Sunday, October 30, 2011

ARMSed and Ready

Hey, remember all that time when I wasn't posting?  One of the things we were doing was survey dives in the Gulf off Cedar Key and Steinhatchee looking for suitable habitat to deploy some ARMS.  (You might remember ARMS from this post).  This is a continuation of the survey work we did on the R/V Weatherbird back in March (remember this or that or this other post), but the water was much warmer this time, approaching 90 degrees!  We were looking for hard-bottom areas, which turned out to be rarer than we might have anticipated.  Most of Gustav's quick peeks at the bottom revealed long stretches of sand, but a few times we found what we were looking for and went down to do a more extensive survey of the area.  These areas had lots of sponges and Caulerpa algae

and lots and lots of tunicates of various types

So now that we'd found some potential sites to set up some ARMS, where were we going to get them?  Thank goodness for Woody at the Smithsonian Research Station in Ft. Peirce.  They had some old disassembled ARMS that they were willing to let us use, and Woody even put them together for us (except for the base for ease of transport).  So what do 27 ARMS look like after they've been driven back to Gainesville and piled on a cart?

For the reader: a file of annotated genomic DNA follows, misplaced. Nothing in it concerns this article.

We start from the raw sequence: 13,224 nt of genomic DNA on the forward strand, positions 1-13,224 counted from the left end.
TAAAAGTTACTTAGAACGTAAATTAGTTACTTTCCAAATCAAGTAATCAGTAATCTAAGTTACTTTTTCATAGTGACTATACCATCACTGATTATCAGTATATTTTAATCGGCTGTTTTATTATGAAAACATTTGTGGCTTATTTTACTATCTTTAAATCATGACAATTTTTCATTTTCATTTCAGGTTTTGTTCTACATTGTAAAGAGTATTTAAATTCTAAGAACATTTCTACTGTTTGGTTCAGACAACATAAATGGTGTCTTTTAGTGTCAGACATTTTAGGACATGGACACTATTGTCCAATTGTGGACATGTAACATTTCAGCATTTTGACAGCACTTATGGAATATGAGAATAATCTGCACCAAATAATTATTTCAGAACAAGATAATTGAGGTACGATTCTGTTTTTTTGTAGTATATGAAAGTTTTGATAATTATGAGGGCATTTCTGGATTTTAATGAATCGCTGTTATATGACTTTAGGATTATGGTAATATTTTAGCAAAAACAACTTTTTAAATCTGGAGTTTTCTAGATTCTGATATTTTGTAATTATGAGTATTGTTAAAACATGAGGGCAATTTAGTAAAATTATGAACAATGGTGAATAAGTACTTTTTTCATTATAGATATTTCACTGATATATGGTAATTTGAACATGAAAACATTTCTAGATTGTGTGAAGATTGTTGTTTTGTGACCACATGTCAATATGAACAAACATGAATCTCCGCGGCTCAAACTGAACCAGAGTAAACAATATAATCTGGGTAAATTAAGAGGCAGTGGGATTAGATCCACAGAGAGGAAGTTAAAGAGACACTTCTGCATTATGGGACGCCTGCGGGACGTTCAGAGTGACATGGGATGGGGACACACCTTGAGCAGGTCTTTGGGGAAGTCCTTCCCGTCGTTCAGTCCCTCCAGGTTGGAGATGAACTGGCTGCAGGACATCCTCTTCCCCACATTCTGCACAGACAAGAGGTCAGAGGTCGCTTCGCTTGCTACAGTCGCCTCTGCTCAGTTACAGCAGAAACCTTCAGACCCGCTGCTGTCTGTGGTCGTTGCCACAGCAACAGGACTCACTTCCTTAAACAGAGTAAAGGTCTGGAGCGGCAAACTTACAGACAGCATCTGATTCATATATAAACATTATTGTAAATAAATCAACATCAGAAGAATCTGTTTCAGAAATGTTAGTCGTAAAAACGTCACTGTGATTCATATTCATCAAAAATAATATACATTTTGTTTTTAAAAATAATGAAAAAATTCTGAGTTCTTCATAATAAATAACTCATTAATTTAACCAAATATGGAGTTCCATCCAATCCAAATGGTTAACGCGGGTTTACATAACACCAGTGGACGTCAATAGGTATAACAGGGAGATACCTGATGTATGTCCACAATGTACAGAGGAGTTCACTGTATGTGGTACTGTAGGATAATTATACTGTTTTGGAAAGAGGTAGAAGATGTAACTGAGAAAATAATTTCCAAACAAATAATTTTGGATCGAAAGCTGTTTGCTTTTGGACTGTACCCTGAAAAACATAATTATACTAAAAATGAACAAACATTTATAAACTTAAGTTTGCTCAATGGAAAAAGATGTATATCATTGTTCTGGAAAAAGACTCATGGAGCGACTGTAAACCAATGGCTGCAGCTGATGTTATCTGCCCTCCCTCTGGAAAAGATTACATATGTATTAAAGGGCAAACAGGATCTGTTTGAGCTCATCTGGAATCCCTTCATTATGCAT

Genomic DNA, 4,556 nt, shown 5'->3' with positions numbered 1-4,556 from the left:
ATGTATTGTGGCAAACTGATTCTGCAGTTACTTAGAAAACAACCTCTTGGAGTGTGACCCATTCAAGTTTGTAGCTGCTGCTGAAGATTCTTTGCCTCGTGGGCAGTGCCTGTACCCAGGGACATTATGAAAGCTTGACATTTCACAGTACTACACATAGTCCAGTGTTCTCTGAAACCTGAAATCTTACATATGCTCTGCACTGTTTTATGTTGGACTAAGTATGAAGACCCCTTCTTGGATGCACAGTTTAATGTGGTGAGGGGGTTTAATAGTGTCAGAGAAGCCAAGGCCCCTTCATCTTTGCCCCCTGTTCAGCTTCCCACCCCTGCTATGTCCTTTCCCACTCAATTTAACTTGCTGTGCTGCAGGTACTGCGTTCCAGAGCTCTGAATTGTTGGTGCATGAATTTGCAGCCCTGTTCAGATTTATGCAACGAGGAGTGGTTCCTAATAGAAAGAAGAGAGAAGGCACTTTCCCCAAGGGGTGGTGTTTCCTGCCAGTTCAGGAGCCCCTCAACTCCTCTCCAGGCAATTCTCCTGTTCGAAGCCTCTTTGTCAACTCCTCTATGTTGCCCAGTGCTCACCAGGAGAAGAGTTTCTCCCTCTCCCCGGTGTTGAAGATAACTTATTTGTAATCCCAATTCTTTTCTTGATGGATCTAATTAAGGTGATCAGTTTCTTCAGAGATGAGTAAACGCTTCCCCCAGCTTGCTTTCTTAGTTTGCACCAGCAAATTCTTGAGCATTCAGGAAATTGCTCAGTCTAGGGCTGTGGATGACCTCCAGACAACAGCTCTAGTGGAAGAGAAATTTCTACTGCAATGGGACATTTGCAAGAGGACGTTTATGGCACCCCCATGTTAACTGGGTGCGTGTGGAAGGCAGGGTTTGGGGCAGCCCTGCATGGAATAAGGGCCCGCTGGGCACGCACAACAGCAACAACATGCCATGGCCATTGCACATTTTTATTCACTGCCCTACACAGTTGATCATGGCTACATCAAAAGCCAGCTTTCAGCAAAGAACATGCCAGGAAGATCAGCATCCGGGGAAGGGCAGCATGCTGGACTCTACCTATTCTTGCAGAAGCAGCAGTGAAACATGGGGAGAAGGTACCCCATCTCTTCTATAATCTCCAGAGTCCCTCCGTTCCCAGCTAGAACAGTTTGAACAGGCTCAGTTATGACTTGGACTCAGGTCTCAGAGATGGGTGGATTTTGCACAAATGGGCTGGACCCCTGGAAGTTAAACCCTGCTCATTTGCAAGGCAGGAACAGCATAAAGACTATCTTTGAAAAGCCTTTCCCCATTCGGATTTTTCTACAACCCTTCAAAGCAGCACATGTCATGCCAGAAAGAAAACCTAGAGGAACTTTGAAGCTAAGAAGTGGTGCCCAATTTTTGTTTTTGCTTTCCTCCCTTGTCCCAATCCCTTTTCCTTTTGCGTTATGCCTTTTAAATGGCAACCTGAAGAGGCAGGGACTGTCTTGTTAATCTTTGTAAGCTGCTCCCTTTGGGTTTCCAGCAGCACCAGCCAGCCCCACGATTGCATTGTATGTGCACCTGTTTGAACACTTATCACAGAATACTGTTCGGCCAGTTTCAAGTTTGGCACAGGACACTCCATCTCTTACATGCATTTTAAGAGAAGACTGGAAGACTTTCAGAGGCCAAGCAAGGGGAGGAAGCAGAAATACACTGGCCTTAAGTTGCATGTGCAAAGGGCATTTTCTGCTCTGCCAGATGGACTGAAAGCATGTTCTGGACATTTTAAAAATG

It sure would be foolish for one person to put 367 pounds of metal and pvc all together on a cart and then expect to move that cart over a non-flat surface...unless that person were a glutton for punishment, or placed well in an arm-wrestling competition, or both.

So now we have (some of) the monitoring locations, and we have the ARMS.  The boat is repaired, now all we need is Gustav.  He's making an appearance in November so we can go install them:  3 per site, 3 sites per location, 3 locations.  He'll only be around for a few days so we're sure to be busy.

All this talk of ARMS reminds me of someone else


Dickinson Hall has a new mascot.  In order to ward of the bad mojo that can follow from naming the animals in the aquarium, we call her The Octopus.  The picture above was taken when she was actually much younger (and smaller) and had not yet eaten all her non-echinoderm, non-cnidarian rommates.  Now she's much bigger and growing progressively more clever.  We often feed her live clams inside a jar with the lid on which is inside a large hamster ball with the lid on.  After opening up all the contraptions to get to her food, she sometimes sits inside the ball to eat.  We don't know what species she is, but we've recruited Julie to slip a little octopus tissue (from a tentacle shed) into her queue of tissues for DNA extraction.  I'll keep you posted.